The Kiunga Marine National Reserve, Lamu
A pristine string of rugged coral isles, ringed by rainbow coral reefs and a part of the enchanted Swahili realm of the Lamu archipelago, this Reserve offers living coral gardens, sculpted coves, wheeling seabirds, rare turtles, magical dugongs and an underwater world of unbelievable colour, discovery and vibrancy.
Altitude: sea level - 30 meters.
Area: 250 sq km.
Location: Lamu District, Coast Province.
Distance from Nairobi: 976 km. Distance from Malindi 372 km.
Climate: the coast is humid with a mean annual temperature ranging from 22-34 degrees centigrade. Rainfall is around 500mm per year.
Vegetation: microscopic marine plants and dugong grass, coastal scrubland and mangrove swamps.
Marine life: fringing offshore reef with approximately 50 coral islands hosting an abundant reef fish population. Dugong and turtle (olive ridley and leatherback) are also common.
Birds: there are many seabirds in large nesting colonies and internationally significant numbers of crab plover and roseate tern.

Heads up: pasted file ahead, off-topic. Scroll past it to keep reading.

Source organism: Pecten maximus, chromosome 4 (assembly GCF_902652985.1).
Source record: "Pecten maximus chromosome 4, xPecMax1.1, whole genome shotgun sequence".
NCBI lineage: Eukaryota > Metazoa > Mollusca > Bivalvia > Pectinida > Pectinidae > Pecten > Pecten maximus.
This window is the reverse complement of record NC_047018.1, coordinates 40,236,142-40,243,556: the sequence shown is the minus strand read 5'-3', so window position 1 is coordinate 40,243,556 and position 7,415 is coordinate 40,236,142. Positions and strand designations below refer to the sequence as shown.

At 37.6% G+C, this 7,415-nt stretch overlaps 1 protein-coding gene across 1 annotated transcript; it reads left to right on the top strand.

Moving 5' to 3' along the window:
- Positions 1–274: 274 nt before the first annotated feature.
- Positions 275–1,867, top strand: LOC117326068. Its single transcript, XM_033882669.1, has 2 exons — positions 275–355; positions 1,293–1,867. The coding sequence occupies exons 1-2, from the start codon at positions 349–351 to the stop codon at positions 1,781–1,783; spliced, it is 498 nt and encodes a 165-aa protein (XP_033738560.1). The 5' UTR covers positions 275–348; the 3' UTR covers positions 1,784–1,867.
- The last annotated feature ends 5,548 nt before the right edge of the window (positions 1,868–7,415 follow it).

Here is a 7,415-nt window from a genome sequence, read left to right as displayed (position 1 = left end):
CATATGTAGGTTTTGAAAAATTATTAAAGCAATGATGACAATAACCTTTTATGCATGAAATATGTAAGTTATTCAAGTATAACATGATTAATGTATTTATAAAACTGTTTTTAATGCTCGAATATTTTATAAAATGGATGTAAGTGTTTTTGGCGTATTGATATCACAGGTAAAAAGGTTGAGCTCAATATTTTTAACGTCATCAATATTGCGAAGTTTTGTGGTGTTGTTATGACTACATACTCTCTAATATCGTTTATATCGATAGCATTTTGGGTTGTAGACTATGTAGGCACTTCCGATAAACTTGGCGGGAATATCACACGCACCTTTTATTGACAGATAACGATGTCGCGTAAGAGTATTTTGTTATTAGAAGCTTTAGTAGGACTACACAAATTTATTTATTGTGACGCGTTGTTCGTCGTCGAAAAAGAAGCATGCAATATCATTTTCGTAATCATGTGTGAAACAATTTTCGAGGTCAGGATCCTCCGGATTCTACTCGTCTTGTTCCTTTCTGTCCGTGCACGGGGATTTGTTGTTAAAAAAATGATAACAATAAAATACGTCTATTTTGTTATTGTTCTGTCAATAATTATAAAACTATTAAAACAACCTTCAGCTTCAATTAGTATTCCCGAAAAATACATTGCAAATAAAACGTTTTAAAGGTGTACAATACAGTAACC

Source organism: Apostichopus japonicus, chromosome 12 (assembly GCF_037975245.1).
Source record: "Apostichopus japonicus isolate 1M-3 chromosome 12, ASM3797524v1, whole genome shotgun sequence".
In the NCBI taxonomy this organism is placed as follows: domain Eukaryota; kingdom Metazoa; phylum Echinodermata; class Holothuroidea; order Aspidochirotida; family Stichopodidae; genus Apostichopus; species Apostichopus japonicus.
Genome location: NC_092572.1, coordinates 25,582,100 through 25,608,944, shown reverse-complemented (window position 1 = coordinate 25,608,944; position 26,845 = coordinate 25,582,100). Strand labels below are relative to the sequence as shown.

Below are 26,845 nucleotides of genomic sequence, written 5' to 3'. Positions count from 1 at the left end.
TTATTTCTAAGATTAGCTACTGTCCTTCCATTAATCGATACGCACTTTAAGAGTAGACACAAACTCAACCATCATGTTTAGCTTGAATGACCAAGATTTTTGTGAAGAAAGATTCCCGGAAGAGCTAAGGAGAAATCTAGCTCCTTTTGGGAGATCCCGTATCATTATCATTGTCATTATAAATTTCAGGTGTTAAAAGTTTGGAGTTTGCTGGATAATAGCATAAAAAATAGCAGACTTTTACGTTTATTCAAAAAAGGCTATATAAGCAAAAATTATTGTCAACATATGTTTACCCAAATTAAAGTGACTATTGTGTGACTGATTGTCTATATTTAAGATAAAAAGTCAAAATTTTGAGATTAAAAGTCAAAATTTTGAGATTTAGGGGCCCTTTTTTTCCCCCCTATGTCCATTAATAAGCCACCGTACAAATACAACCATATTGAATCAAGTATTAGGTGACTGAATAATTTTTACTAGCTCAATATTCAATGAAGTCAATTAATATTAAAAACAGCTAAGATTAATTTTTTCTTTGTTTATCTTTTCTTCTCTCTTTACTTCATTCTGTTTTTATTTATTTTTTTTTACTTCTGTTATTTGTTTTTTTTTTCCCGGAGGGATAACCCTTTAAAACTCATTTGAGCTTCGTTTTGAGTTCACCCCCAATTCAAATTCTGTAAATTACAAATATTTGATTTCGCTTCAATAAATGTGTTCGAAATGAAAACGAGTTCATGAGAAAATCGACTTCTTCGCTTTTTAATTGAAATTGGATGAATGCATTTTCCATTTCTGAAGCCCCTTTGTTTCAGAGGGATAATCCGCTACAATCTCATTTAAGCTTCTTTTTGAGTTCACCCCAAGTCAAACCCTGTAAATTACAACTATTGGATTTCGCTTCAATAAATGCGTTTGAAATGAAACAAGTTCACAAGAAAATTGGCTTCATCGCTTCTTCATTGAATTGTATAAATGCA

When to go: the Reserve is open all year round.
What to take: footwear (to protect your feet from the reef), T-shirt, snorkel, mask, fins, camera, sunscreen and plenty of drinking water.
How to get there: by road: Kiunga is a remote unspoilt village on the mainland about 150 km north-east of Lamu.
By sea: from Lamu you can get to Kiwayu Island by dhow or speedboat.
By air: there is a nearby airstrip at Mkokoni on the mainland.
The Lamu Archipelago
The Reserve is part of the Lamu archipelago, a cluster of hot low-lying desert islands that run for some 60 km parallel to the coastline of northern Kenya. The last survivor of a one thousand year-old civilization, Lamu was founded by the Arabs in the seventh century and traded for centuries thereafter in ivory, rhino horn and slaves. Today it offers a unique showcase for the traditional Swahili culture, a bustling historic town and some of the most pristine beaches in Africa.
Islands in the stream
The Reserve is made up of a chain of 51 coral islands lying some 2km offshore, but inshore of the fringing reef. They run adjacent to the mainland's Dodori and Boni National Reserves. Varying in size, the islands are composed of old, eroded coral and shelter lesser kudu, bushbuck, monkey, porcupine and wild pig.
Reefs, the rainforests of the sea